White Noise appears in an aspect ratio of approximately 2.35:1 on this single-sided, double-layered DVD; the image has been enhanced for 16X9 televisions. Although the transfer of Noise didn’t attain greatness, it proved consistently satisfying.
Across the board, sharpness seemed good. Occasionally the film looked ever so slightly soft, but those examples were infrequent, and they almost made artistic sense for this kind of ethereal thriller. In any case, the flick usually appeared tight and well-defined. No issues with jagged edges or shimmering occur, and only light edge enhancement was present. I noticed no signs of any source flaws during this clean transfer.
Moody thrillers come with moody palettes, and Noise stayed in that realm. The colors were consistently subdued and tended toward the gray side of things. This was by design, and the tones were perfectly satisfying given the film’s stylistic constraints. Black levels were nicely deep and rich, while low-light shots demonstrated appropriate levels of density and clarity. Overall, I found the image to work quite well,
Similar thoughts greeted the solid Dolby Digital 5.1 soundtrack of White Noise. As a supernatural thriller, quite a few good moments appeared, although much of the movie concentrated on creepy ambience. The audio provided those moments to good effect, as the various spooky elements swept all around the room. Louder bits proved just as compelling. The flick’s scare segments created a good feel for the eerie side of things and made those parts more effective. Music also demonstrated nice stereo imaging, and the package left us with a strong sense of environment.
Across the board, the flick demonstrated good audio quality. Speech always sounded natural and crisp, with no edginess or problems connected to intelligibility. Music seemed robust and dynamic, as the score was well-recorded and full. Effects showed nice definition and life. They came across as concise and kicked into higher gear when necessary. I didn’t think Noise had the auditory impact to jump to “A” level, but it fared nicely.
When we head to the extras, we start with an audio commentary from director Geoffrey Sax and actor Michael Keaton. Via the magic of technology, both watched the movie together and offered a running, screen-specific discussion although they sat in different locations. Note that scheduling conflicts required Keaton to depart around the 75-minute mark.
Not that his exit mattered much in this fairly dull track. Mostly we hear about locations and how well the final product turned out, though the pair also tell us a little about story concerns, visual effects and approaches to characters. The latter area creates the commentary’s only lively moments, especially when Keaton starts to reveal some of his acting methods. Keaton also occasionally criticizes his own performance and tells us what he wishes he'd done differently. Unfortunately, to find these good moments, we suffer through lots of banality and dead air. The commentary reveals too little to make it a worthwhile listen.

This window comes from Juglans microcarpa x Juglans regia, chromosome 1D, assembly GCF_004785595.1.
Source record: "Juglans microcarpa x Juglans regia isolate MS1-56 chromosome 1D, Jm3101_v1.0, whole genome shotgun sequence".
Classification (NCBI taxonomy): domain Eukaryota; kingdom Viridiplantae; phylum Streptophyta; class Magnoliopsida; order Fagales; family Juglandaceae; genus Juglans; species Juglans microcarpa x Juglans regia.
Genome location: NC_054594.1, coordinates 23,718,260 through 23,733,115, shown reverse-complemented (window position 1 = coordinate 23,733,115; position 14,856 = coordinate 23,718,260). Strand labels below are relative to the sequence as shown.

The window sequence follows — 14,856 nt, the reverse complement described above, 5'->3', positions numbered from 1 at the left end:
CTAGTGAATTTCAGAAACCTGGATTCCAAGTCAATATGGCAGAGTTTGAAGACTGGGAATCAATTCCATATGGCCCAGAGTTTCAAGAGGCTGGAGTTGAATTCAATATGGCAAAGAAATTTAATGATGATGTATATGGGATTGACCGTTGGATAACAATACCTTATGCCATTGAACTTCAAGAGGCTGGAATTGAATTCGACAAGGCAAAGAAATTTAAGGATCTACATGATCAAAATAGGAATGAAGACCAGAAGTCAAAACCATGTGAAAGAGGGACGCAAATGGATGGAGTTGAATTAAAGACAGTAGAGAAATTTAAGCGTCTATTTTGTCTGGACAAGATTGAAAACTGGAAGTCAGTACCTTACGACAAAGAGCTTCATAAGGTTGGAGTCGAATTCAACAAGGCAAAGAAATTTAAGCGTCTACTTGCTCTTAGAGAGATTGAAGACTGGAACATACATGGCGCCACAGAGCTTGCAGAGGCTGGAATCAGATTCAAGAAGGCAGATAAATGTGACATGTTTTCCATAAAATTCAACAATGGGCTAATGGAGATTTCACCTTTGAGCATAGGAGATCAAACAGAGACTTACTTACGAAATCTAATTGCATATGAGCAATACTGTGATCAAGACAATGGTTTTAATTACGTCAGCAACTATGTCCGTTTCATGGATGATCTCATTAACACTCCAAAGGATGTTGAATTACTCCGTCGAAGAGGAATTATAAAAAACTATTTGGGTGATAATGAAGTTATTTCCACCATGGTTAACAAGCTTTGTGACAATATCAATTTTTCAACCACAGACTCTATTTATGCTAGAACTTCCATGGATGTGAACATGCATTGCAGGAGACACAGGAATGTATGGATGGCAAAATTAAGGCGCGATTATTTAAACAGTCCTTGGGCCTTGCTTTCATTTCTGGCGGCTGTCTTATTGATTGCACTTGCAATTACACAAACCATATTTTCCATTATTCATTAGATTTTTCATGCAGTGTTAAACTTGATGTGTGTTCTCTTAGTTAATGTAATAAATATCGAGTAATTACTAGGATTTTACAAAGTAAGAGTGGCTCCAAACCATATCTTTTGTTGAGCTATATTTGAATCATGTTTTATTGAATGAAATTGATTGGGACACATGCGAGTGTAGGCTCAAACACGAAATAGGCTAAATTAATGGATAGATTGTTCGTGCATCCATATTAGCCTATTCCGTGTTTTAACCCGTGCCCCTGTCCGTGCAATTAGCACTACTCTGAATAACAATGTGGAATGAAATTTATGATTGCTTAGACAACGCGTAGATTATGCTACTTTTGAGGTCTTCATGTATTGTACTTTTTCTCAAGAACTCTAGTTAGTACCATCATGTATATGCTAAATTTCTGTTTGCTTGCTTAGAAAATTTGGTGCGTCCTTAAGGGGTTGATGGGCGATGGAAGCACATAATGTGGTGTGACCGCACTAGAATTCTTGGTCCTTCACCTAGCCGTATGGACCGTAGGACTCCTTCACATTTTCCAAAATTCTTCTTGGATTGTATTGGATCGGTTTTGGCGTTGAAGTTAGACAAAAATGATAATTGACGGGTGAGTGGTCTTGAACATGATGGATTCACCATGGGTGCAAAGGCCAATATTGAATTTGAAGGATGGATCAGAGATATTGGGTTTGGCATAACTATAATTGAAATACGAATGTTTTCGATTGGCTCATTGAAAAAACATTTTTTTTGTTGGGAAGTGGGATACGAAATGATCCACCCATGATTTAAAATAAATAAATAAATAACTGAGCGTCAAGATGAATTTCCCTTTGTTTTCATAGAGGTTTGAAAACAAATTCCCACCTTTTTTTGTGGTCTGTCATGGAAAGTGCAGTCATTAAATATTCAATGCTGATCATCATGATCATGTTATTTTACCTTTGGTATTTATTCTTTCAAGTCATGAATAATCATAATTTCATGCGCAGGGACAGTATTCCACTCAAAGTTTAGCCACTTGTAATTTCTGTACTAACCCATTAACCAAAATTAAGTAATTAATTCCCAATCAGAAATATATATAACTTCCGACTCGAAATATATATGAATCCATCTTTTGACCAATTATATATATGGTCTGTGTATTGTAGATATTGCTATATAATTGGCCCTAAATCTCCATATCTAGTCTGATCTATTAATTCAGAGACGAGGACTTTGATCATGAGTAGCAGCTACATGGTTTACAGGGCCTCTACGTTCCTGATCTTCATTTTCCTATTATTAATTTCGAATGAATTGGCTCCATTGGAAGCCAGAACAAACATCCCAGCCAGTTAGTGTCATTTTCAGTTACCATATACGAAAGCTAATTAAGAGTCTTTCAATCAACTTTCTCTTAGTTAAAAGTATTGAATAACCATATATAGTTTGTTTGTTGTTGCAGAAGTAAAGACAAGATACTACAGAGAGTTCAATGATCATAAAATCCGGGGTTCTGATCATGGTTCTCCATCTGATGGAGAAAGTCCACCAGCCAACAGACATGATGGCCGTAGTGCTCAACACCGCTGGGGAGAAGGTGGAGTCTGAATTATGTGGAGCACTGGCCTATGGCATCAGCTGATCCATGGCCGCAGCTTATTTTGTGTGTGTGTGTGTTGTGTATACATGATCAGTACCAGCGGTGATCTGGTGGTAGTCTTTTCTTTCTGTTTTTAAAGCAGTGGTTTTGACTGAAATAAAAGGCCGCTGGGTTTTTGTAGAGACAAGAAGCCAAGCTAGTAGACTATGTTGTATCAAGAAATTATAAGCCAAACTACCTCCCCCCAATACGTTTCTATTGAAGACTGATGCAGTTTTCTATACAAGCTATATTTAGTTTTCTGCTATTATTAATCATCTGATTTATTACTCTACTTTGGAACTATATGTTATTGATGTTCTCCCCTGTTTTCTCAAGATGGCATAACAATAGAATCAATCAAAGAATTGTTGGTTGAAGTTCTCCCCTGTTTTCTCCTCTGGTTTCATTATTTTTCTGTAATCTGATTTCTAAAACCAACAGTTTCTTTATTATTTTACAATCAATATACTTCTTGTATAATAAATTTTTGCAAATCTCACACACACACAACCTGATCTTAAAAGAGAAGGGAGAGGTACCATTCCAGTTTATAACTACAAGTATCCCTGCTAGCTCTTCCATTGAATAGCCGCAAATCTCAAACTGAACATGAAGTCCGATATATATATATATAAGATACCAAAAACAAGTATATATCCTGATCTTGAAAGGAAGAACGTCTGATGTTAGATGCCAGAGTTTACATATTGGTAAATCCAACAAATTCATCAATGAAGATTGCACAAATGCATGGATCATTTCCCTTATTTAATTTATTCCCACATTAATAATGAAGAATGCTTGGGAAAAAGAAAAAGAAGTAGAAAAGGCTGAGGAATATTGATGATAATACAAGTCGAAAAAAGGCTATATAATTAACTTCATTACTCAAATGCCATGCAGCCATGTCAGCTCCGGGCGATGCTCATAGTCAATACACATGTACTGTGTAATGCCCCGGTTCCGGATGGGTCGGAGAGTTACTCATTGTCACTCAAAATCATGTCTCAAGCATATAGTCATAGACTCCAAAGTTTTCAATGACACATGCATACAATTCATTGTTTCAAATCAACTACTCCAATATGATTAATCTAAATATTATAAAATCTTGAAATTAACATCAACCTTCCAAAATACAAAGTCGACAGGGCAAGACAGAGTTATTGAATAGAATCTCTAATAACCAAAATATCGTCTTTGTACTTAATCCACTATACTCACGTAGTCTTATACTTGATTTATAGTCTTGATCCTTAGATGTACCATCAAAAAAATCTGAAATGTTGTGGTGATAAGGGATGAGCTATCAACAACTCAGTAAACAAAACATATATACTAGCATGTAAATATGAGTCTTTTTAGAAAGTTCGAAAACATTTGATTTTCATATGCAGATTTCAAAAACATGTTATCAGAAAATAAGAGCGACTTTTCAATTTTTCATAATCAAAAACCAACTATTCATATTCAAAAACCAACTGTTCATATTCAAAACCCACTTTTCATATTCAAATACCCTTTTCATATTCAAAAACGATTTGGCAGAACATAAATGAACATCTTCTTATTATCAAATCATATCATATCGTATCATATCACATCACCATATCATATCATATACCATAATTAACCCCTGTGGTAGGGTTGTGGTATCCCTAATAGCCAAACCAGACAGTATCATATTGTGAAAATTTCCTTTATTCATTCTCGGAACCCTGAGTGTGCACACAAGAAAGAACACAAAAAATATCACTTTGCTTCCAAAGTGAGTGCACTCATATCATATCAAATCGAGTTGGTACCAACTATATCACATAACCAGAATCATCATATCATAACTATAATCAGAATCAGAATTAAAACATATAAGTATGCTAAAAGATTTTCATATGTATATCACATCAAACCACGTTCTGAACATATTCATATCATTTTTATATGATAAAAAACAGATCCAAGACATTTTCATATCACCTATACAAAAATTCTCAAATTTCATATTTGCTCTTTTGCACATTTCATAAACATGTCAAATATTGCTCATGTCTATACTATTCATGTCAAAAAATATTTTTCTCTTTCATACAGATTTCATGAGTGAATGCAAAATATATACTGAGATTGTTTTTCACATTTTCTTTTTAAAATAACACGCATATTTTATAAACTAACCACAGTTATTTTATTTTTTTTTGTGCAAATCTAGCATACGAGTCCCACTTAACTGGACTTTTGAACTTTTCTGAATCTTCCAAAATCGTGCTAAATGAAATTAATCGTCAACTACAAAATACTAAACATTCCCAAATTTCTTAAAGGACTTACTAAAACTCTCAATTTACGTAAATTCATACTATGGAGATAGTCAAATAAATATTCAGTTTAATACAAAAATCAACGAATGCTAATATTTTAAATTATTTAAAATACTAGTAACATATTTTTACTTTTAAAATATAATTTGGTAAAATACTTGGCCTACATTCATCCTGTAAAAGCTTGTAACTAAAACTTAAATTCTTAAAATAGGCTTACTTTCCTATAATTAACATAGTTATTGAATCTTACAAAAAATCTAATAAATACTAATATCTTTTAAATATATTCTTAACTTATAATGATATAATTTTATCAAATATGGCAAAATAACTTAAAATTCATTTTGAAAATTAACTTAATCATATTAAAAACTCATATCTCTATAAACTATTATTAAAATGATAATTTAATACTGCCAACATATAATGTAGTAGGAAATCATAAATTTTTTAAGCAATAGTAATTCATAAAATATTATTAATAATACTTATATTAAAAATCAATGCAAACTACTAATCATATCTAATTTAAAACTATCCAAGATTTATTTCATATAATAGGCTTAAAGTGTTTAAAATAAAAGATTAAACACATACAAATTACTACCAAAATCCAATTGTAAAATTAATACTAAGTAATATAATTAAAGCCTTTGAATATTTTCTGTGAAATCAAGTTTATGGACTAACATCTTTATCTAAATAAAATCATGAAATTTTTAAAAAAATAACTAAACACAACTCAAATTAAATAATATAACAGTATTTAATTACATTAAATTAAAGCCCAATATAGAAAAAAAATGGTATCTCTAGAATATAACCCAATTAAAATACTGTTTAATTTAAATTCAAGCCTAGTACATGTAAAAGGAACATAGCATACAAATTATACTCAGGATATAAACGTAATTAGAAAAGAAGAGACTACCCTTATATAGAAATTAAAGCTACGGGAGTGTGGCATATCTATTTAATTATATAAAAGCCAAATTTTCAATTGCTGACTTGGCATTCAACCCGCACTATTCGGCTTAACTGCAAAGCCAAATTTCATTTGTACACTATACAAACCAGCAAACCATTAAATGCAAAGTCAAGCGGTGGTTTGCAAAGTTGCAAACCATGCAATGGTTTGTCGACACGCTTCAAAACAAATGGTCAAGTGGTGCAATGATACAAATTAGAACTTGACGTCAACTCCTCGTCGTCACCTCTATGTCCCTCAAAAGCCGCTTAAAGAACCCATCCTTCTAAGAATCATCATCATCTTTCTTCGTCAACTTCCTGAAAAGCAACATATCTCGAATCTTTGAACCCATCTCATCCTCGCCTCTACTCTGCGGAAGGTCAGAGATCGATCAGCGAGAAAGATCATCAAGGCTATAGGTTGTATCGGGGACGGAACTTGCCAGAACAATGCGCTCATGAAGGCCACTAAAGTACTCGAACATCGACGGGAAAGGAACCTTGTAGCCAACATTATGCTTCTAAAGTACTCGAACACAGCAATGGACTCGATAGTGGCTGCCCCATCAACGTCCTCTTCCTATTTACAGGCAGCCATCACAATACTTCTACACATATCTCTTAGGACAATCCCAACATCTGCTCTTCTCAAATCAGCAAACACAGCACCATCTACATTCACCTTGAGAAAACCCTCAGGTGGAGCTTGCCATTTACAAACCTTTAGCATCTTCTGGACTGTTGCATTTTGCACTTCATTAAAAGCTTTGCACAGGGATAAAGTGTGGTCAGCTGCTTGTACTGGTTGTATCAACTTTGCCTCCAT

Five Deleted Scenes last a total of nine minutes and 36 seconds. Mostly they offer minor filler moments, though we also get some slightly graphic content cut to retain the film’s “PG-13” rating. Nothing particularly compelling appears here. We can watch the segments with or without commentary from Sax. He presents terse but useful remarks that let us know why the different bits got the boot.
Three separate featurettes look at the concept of Electric Voice Phenomenon. Making Contact: EVP Experts runs eight minutes and 42 seconds as it presents archival materials and remarks from AA-EVP co-directors Tom and Lisa Butler, Instrumental Transcommunication Journal founder Dr. Anabela Cardosa, paranormal investigators Claire Andrea Zammit and Dennis William Hauck, AA-EVP founder Sarah Estep, Bridge to the Afterlife founder Martha Copeland, and AA-EVP members Karen Mossey and Judy Quillen. They tell us about EVP and offer their opinions - and defenses - of it. None of this serves to satisfy a skeptic or sell things very well, as the featurette mostly feels like a one-sided infomercial.
Next we see the four-minute and 27-second Recording the Afterlife at Home. It presents remarks from Tom and Lisa Butler as they teach us how to make our own EVP tapes. I have no idea how many viewers will actually attempt this, but it’s kind of a neat little tutorial if you want to give it a shot.
Lastly, Hearing is Believing: Actual EVP Sessions goes for 14 minutes and 33 seconds. This piece includes notes from the Butlers again along with supernatural expert Neil Tobin and Dexter Grey, the owner of an alleged haunted castle. The Butlers talk about their work and we see them investigate a couple of locations. After that we check out the results.
Why do I get the feeling that people like the Butlers used to run every Beatles record backwards to prove that Paul was dead? “Believing” and the other featurettes give us a decent look at the whole EVP thing, but they suffer from their radically one-sided nature. I’d like something with a more critical eye that provides arguments from folks who aren’t true believers. Nothing in “Believing” does anything to convince the skeptics.
Noise starts with a few ads. We get clips for Assault on Precinct 13, Casino and Northern Exposure.
A drab thriller, White Noise fails to live up to its potential. It enjoys a cool concept but can’t decide what kind of film it wants to be, and this robs it of coherence and punch. The DVD offers very good picture and audio along with a decent but lackluster roster of extras. The bland audio commentary comes as a particular disappointment. The same goes for the movie itself, as it could have been something special.